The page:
Opinion: in times of instability and uncertainty, leaders who use simple rhetoric and offer straightforward solutions often appeal most
Over the past decade, we have witnessed a steep rise in political polarisation that has resulted in key political victories for right-wing populists in the west. First, there was the Brexit referendum. Then, the electoral success of Donald Trump in the United States and the further success of Viktor Orban in Hungry. Now, Boris Johnson is prime minister of the United Kingdom. There have also been "near misses" for right-wing populists in France (Marine La Pen) and the Netherlands (Geert Wilders). At the same time, the socialist left has been somewhat resurgent in Greece (Syriza), the US (Bernie Sanders, AOC) and the UK (Jeremy Corbyn).
So what is behind this rise in polarisation and why have right-wing populists benefitted in particular? There is no doubt that the financial crises of 2007/2008 and subsequent austerity measures were key antecedents. However, I mostly focus on the appeal of political extremes from a psychological perspective. In this sense, societal instability, personal uncertainty and changes in the way we consume media likely have strong roles to play.
The appeal of political extremes
Political extremes appeal most under conditions of societal instability and individual uncertainty. Broadly speaking, people are motivated to understand their environments and to see the world as ordered and predictable. Under conditions of perceived societal instability and uncertainty, individuals seek to compensate by bolstering their sense of understanding.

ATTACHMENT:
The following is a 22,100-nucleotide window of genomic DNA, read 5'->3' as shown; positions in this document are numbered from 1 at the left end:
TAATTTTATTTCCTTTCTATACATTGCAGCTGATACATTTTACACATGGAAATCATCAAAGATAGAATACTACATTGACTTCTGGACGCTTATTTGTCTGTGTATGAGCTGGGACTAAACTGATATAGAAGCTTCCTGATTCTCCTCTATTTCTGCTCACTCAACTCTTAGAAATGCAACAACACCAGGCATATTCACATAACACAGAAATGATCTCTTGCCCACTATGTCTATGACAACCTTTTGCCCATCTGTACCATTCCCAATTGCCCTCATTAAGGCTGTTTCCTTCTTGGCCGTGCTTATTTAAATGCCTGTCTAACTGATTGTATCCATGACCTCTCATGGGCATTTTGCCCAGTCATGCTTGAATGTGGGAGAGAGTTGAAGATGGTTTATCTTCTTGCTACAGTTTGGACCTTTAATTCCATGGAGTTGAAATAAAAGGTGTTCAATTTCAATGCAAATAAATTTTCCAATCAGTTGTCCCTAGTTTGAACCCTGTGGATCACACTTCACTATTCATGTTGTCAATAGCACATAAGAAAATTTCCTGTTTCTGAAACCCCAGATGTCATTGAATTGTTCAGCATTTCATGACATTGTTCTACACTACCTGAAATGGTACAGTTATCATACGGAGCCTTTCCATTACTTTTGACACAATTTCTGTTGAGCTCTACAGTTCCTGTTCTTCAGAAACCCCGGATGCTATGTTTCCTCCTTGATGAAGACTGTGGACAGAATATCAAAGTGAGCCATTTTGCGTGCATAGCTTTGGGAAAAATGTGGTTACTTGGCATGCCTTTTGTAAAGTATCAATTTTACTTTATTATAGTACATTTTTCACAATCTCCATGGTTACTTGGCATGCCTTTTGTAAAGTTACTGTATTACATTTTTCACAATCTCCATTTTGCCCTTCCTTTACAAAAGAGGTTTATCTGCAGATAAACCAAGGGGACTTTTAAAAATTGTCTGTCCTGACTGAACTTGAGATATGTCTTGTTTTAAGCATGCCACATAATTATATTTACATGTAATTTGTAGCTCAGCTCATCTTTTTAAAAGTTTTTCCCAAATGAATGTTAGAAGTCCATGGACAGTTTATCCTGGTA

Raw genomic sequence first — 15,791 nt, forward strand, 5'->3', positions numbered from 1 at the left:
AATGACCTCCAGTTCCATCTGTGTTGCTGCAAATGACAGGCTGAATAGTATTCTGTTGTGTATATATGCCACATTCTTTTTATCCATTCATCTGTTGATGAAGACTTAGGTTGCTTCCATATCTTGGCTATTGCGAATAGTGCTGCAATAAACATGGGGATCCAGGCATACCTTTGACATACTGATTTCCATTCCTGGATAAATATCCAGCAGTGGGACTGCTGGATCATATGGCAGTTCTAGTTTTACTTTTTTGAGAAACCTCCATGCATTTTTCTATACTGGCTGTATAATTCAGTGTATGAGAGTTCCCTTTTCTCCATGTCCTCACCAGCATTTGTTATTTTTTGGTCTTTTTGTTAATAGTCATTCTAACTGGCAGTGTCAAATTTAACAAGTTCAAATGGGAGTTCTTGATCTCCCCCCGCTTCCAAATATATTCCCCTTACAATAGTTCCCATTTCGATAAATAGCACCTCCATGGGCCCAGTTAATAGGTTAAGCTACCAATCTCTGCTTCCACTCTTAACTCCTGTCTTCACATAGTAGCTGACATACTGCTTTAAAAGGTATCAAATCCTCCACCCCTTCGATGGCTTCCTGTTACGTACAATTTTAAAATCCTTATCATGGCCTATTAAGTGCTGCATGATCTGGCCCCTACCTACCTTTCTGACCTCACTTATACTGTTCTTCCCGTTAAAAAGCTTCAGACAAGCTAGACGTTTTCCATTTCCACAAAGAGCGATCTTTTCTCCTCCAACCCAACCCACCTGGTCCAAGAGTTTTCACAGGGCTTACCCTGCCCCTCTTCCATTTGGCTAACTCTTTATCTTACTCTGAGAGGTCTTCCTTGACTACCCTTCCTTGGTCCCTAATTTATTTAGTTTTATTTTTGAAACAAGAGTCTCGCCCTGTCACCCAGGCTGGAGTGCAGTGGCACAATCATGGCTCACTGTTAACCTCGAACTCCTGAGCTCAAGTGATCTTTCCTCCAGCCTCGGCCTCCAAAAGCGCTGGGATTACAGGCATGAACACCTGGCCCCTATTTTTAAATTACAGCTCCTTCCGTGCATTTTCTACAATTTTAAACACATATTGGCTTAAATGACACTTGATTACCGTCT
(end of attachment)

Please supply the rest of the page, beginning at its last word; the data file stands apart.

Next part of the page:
From RTÉ Radio 1's Morning Ireland, Budapest-based journalist on why anti-immigrant Hungarian politician Viktor Orbán won a third term as prime minister in 2018
People become more likely to endorse simple solutions and similar others which can have consequences for the appeal of certain political groups and ideologies. In particular, people begin to favour simplistic black/white world views that offer certainty and discourage viewpoint diversity. In other words, in times of societal instability, endorsing extreme political ideologies insulates people from experiencing further uncertainty.
In our research, my colleagues in the University of Limerick and King's College London found that liberal voters adopted a more left-wing political stance in the aftermath of the Brexit referendum and the election of Trump. This effect was driven by a sense of "disillusionment", a blend of disappointment, uncertainty and confusion. In further experiments, we demonstrated that inducing a sense of disillusionment led to polarisation on both sides of the political spectrum.
Both Trump and Johnson have benefited greatly from changes in the media landscape
As well as enhancing the appeal of prescriptive ideologies, the motivation to alleviate uncertainty increases the focus on individual personalities and leaders. This is partially because strong leaders facilitate group consensus and discourage uncertainty inducing internal debates. An effective leader must be the right person at the right time. In times of instability and uncertainty, those who use simple rhetoric and offer straightforward solutions often appeal most.
Johnson & Trump